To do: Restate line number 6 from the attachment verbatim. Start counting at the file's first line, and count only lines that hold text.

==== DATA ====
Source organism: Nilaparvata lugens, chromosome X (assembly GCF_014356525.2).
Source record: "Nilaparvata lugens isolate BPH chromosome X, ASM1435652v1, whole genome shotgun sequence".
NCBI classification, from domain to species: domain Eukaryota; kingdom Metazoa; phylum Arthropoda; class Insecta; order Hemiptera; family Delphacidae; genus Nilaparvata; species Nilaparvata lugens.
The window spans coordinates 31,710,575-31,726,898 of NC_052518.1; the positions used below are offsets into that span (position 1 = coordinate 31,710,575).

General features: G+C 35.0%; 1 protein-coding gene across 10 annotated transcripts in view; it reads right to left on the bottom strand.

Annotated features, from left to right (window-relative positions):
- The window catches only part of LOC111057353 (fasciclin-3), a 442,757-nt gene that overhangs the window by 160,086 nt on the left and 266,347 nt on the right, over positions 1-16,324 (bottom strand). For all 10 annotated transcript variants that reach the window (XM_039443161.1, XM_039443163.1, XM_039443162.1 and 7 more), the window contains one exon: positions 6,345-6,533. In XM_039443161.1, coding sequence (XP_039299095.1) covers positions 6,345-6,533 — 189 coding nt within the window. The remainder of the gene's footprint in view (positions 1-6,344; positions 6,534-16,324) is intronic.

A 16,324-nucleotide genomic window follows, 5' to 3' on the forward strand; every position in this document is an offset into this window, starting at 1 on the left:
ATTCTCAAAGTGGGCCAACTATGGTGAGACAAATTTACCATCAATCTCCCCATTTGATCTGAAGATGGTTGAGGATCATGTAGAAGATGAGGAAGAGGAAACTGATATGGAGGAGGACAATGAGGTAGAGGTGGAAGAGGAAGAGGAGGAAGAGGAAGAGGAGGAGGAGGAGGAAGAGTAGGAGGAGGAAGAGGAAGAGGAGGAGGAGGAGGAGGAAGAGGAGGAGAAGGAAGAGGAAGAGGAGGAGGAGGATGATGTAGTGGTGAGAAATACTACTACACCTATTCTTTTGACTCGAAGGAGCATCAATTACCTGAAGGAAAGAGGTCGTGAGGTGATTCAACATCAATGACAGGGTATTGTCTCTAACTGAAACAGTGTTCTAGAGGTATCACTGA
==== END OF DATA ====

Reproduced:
Annotated features, from left to right (window-relative positions):